By any measure, organized religion is challenged these days. Attendance is down, membership is down, even the number of people who identify as religious is down.
But in the midst of this downward trend, one expression of religious intensity is up. And not just up, but way up. What’s this mystery activity that more and more people are participating in?
In September, the United Nations held the first ever International Congress on Tourism and Pilgrimages. At the event, held in Santiago de Compostela in Spain, the organizers released a study that said a third of all tourists worldwide annually are pilgrims.
The U.N. puts the total number of people going on a pilgrimage each year at 330 million. That means nearly a million people every day are leaving their homes and going on a spiritual exploration.
Last year, I went on six of the biggest and most important of these pilgrimages in the course of 12 months. I bathed with 100 million people in the River Ganges, walked along the Jesus Trail in the Galilee, and trekked on an 750-miles Buddhist trail in Japan.
My travels, over 120,000 miles, were part of a new television series, “Sacred Journeys with Bruce Feiler,” that tells the story of the growing power of pilgrimage in the contemporary life.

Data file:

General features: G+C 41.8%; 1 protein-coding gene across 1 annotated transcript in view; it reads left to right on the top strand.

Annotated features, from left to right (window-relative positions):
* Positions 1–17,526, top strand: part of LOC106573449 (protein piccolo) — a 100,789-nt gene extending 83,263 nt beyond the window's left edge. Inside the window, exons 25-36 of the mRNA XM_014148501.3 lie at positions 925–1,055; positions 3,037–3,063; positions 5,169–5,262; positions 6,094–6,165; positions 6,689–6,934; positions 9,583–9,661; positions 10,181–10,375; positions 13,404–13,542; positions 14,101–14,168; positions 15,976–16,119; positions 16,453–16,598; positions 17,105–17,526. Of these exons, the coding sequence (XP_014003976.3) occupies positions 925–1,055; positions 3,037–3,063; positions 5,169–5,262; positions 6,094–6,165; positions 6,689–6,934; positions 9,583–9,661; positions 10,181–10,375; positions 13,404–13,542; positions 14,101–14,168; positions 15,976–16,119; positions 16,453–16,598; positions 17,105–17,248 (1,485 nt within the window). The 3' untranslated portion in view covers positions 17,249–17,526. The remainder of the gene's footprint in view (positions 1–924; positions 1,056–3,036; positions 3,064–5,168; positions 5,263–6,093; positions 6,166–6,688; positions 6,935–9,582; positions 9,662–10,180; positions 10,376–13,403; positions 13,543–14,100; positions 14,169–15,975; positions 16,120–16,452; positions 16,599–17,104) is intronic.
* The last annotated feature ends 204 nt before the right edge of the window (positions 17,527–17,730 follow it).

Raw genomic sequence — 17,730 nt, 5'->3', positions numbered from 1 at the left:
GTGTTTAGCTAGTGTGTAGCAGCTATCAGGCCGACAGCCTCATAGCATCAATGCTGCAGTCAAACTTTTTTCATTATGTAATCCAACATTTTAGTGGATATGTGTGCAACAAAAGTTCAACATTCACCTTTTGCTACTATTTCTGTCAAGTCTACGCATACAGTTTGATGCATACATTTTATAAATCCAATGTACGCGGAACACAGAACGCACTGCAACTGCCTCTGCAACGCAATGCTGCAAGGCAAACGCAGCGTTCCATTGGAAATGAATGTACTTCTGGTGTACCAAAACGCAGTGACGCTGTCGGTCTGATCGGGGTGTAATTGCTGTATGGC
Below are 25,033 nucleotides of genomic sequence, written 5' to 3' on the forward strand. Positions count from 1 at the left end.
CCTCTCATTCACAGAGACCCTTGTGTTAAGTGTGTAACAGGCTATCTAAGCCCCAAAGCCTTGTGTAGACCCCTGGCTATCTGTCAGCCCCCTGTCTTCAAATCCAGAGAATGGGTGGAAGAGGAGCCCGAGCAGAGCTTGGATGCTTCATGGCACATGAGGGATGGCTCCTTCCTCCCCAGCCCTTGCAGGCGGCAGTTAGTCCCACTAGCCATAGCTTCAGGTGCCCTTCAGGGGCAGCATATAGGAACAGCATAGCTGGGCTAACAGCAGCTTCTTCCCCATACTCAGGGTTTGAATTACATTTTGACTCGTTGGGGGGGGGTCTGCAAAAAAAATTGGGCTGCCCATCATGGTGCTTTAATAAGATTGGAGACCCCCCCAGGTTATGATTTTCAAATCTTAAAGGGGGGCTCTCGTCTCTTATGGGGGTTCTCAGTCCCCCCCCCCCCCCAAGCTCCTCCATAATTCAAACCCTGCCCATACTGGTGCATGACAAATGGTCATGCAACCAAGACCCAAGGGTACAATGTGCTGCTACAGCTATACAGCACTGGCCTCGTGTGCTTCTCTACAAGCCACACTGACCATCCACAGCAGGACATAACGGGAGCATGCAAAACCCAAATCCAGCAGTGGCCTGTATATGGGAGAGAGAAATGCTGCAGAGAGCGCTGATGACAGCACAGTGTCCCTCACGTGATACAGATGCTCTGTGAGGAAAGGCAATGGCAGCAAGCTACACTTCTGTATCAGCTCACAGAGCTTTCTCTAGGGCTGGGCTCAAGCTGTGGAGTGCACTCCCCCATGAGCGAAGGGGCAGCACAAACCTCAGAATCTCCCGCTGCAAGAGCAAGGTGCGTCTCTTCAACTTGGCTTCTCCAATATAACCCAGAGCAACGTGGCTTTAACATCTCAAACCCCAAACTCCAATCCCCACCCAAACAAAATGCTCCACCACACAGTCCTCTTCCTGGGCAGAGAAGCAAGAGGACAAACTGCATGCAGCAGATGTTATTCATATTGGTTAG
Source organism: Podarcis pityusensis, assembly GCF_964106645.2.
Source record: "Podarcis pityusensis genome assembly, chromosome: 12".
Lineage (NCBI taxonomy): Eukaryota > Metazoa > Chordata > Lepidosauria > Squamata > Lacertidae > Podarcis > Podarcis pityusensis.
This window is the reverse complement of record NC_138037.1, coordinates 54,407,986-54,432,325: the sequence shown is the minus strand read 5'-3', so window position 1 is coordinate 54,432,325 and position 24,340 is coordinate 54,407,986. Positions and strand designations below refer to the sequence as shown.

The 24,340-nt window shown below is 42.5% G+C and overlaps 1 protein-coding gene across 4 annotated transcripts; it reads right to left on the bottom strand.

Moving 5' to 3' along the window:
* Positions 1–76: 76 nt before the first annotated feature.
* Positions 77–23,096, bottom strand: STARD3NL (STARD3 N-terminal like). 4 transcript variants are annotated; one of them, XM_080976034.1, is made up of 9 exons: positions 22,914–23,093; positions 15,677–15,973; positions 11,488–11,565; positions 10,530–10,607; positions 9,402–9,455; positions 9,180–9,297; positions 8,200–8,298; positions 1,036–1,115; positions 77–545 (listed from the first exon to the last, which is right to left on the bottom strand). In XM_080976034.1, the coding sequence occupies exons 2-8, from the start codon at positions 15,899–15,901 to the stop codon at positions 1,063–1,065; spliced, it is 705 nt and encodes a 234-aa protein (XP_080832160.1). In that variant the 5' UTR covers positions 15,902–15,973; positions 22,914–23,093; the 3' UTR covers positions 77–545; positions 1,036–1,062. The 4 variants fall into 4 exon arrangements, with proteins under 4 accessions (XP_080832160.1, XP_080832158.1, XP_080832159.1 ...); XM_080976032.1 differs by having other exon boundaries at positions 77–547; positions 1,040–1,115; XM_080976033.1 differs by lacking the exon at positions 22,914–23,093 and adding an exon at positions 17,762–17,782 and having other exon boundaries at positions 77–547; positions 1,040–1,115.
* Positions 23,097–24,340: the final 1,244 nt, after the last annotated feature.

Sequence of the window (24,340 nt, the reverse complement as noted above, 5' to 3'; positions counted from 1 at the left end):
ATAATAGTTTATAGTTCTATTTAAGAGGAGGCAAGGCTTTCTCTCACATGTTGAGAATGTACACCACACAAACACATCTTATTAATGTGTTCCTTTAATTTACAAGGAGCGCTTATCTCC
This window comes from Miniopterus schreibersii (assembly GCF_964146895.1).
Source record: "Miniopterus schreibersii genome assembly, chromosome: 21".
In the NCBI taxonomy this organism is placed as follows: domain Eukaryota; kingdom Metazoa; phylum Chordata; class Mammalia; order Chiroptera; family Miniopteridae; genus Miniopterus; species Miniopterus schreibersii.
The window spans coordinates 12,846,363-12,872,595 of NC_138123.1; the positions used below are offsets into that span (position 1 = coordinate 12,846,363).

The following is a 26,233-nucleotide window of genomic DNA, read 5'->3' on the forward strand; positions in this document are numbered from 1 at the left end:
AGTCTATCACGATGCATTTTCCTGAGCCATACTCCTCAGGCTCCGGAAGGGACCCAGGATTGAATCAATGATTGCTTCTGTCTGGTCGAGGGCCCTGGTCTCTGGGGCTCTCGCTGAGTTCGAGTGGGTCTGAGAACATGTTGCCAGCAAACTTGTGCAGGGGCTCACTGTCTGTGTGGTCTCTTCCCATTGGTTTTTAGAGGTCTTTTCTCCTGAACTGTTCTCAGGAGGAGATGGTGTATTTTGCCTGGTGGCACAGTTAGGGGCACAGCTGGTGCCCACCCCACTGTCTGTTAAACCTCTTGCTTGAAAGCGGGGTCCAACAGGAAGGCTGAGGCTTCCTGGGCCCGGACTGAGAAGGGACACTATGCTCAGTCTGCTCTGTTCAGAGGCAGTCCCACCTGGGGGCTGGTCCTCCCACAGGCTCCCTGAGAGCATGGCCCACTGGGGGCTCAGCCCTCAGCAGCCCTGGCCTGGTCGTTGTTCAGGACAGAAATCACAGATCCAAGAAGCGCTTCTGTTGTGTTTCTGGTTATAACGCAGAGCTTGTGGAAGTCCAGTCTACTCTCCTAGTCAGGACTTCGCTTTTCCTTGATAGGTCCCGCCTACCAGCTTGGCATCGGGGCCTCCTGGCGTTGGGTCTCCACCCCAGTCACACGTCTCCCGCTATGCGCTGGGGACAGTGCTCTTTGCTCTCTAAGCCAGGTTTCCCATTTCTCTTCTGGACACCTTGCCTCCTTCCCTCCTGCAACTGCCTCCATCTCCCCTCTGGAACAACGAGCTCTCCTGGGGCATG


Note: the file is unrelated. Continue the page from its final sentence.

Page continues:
Each hour of the six-hour series focuses on American pilgrims making one of these historic journeys. Some of these seekers don’t fit the stereotype of spiritual travelers.
Last May I traveled with 40 wounded warriors from Iraq and Afghanistan to bathe in the sacred waters of Lourdes, France. Some of these genuine heroes had legs blown off, were blinded, or suffered other serious injuries. A sniper from Kansas had a grenade go off in his face.
On this extraordinary journey, never before seen on film, these soldiers traveled from Walter Reed Medical Center in Washington, D.C., to the small town in southwest France, where in 1858 a peasant girl named Bernadette Soubirous claimed to have dozens of encounters with the Virgin Mary. Some of the soldiers were in wheelchairs, others were being pushed on hospital gurneys. They had already received excellent medical care, but they still longed for something.
They needed healing.
As Captain Fr. Anselmo Hernandez, Chaplain, U.S. Army, said to me, “What these soldiers have told me is they’re not necessarily looking for that cure but that healing, that internal healing. I usually tell them, when you arrive just be open, allow your heart, your soul, your mind, your spirit to open up to what God has prepared for you.” (To see the complete episode visit www.pbs.org/sacredjourneys.)
That sense of openness captures the spirit of many pilgrims. Pilgrimages are never easy. They’re tough physically, they’re tough mentally. And yet when you arrive at the destination, often with a group you’ve bonded with along the way, a pilgrimage can be magical like few gatherings on earth.
At a time when organized religion is more threatened than ever, pilgrimages are more popular than ever because they offer pilgrims the chance to experience firsthand some of the most sacred places in the world and decide for themselves what they really believe. They allow pilgrims to escape the ordinary and encounter the extraordinary.
It’s a harder way to experience faith, perhaps, but ultimately it can be more fulfilling. And it’s one step in the direction of making religion a viable force in the digital age.